By Richard Tribou Orlando Sentinel
WWR Article Summary (tl;dr) As Richard Tribou reports, "NASA is set to have two female astronauts go on a spacewalk for the first time ever this week on board the International Space Station, a feat that took longer than originally planned because there were not enough EVA suits to fit two women at the same time."
When NASA sends astronauts back to the moon, they will be wearing a new generation of spacesuit.
NASA Administrator Jim Bridenstine hosted and event in Washington on Tuesday showing off the two outfits it plans to use for the Artemis missions that plan to return humans to the surface of the moon.
“Ultimately the goal is this: We’re going to Mars and in order to go Mars we have to use the moon as a proving ground,” Bridenstine said. “We need to learn how to live and work on the surface of another world for long periods of time and in order do that friends we need spacesuits.”
He then introduced two new spacesuits. One was the pressurized suit for extravehicular activity such as walking on the moon worn by NASA engineer Kristine Davis, and the other for use in the Orion capsule to and from the moon worn by Orion crew survival project manager Dustin Gohmert.
Bridenstine reiterated NASA’s schedule to return to the surface of the moon by 2024, including having the first woman walk on the lunar surface.
“To be clear, Kristine is wearing a spacesuit that will fit all of our astronauts when we go to the moon,” Bridenstine said.
NASA is set to have two female astronauts go on a spacewalk for the first time ever this week on board the International Space Station, a feat that took longer than originally planned because there were not enough EVA suits to fit two women at the same time.
NASA spacesuit engineer Amy Ross explained how Davis’ suit, called the Exploration Extravehicular Mobility Unit, differs from those used in the Apollo program including its greater mobility.
“We’ve been working for a long time to build spacesuits that will do the job on the moon and going on to Mars,” Ross said. “So basically my job is take a basketball, shape it like a human, keep them alive in a harsh environment and give them the mobility to do their job.”
Now astronauts will be able to reach across their body and even raise their hands above their head. The lower torso of the suit will also be designed to allow for much better movement.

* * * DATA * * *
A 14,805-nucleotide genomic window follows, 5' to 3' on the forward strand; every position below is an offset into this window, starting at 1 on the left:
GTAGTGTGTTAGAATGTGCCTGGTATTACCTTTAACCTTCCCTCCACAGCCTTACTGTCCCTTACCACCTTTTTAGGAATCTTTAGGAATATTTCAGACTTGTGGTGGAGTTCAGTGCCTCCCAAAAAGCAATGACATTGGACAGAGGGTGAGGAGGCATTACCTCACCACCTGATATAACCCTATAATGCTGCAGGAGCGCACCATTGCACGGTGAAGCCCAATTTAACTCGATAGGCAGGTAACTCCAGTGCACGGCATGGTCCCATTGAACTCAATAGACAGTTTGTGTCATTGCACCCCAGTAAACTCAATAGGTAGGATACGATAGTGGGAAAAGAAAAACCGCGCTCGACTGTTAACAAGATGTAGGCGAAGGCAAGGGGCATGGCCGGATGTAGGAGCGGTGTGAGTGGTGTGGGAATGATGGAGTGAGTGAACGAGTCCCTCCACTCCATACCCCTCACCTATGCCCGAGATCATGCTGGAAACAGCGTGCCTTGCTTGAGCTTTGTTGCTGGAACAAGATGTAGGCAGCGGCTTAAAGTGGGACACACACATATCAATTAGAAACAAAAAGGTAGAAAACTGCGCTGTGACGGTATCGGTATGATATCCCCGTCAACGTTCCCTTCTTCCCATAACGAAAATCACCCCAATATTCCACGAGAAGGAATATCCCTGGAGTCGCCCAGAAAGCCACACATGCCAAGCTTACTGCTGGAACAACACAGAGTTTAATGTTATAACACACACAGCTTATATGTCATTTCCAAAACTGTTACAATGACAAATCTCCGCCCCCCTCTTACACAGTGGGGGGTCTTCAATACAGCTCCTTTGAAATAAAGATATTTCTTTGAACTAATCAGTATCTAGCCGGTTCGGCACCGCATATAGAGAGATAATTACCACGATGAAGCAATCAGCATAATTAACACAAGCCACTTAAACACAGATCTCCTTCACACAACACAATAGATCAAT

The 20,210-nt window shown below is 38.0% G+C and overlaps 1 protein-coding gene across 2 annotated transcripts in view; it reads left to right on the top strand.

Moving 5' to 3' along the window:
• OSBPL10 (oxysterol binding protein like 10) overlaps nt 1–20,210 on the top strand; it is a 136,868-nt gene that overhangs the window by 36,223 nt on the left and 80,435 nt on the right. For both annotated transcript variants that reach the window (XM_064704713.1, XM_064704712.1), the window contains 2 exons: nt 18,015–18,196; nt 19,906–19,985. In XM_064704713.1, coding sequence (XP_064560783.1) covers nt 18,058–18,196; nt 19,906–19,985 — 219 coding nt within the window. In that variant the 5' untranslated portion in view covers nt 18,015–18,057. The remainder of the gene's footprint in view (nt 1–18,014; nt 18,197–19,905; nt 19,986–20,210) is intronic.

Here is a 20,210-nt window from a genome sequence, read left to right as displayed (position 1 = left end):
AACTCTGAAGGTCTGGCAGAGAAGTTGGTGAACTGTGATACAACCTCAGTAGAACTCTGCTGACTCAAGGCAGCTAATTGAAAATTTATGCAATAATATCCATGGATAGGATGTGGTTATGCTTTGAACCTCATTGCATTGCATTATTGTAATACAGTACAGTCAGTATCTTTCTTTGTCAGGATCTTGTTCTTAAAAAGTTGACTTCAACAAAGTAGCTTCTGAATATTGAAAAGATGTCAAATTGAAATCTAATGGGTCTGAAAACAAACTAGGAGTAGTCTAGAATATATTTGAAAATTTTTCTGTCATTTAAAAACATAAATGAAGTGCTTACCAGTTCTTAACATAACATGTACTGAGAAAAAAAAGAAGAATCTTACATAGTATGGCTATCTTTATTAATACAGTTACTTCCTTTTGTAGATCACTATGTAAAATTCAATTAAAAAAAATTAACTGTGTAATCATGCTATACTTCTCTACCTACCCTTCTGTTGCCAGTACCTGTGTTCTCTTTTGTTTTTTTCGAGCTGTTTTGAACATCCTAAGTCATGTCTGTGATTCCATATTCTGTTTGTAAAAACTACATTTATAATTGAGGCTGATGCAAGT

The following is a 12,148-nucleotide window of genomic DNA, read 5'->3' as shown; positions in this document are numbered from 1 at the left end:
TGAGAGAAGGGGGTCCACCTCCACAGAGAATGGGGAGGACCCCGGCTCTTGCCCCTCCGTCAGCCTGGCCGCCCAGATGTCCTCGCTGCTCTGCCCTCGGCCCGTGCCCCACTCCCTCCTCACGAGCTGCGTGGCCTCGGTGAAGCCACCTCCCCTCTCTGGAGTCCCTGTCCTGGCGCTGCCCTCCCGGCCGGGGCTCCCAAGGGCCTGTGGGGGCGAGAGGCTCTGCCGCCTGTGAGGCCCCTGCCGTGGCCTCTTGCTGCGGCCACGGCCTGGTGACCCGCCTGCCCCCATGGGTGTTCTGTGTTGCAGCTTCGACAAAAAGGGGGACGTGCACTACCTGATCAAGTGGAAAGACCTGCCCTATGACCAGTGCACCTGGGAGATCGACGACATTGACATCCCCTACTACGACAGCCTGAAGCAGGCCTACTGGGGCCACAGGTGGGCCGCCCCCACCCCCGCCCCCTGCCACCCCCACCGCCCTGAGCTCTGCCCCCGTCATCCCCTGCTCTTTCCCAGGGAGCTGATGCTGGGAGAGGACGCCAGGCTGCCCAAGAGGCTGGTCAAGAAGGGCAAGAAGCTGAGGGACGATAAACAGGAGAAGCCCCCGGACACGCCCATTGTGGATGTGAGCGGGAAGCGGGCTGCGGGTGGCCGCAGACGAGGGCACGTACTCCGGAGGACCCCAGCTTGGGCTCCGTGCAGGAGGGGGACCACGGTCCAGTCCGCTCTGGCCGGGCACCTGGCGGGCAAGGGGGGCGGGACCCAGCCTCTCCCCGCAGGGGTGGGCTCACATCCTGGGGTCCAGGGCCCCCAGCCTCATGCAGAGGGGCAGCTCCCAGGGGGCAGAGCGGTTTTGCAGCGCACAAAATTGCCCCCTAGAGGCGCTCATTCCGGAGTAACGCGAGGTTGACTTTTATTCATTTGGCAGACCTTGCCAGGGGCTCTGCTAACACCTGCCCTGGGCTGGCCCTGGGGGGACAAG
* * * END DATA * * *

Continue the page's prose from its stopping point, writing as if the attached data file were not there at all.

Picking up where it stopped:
“If you remember the Apollo generation, your remember Neil Armstrong and Buzz Aldrin they bunny hopped on the surface of the moon,” Bridenstine said. “Well now we’re actually going to be able to walk on the surface of the moon which is very different that our suits of the past.”
Ross also explained the suits lunar design will allow for its use across a 500-degree temperature range, from 250 degrees Fahrenheit to -250 degrees, and that Apollo-era suit features such as zippers are long gone to combat the harsh moon dust that can be a scourge to lunar spacesuits. The pressurizes suit uses 100 percent oxygen to allow for immediate extravehicular activity that won’t force astronauts to combat pressure sickness.
For Mars, which has an atmosphere, the design will need to adjust to allow for similar temperature, pressure and environmental needs.
For the Orion suit, used in the pressurized crew capsule that will head to the moon atop the Space Launch System, the outfit is designed to give astronauts maximum use of space.
“This is the suit that gets us there and gets us home safely,” Gohmert said. “So this suit is fully integrated with the vehicle from the ground up so when it’s tailored to the human body, it’s also tailored to the seat so we have 100 percent fit in the vehicle and 100 percent integration with the Orion ECLS (Environment Contral and Life Support) system.”
Bridenstine’s drive for the Artemis program looks to populate a gateway space station by 2028.
“We want it to be sustainable,” he said. “We’re going to be able to stay at the moon for long periods of time ... a permanent and reusable command module around the moon for 15 years.” ___ Distributed by Tribune Content Agency, LLC.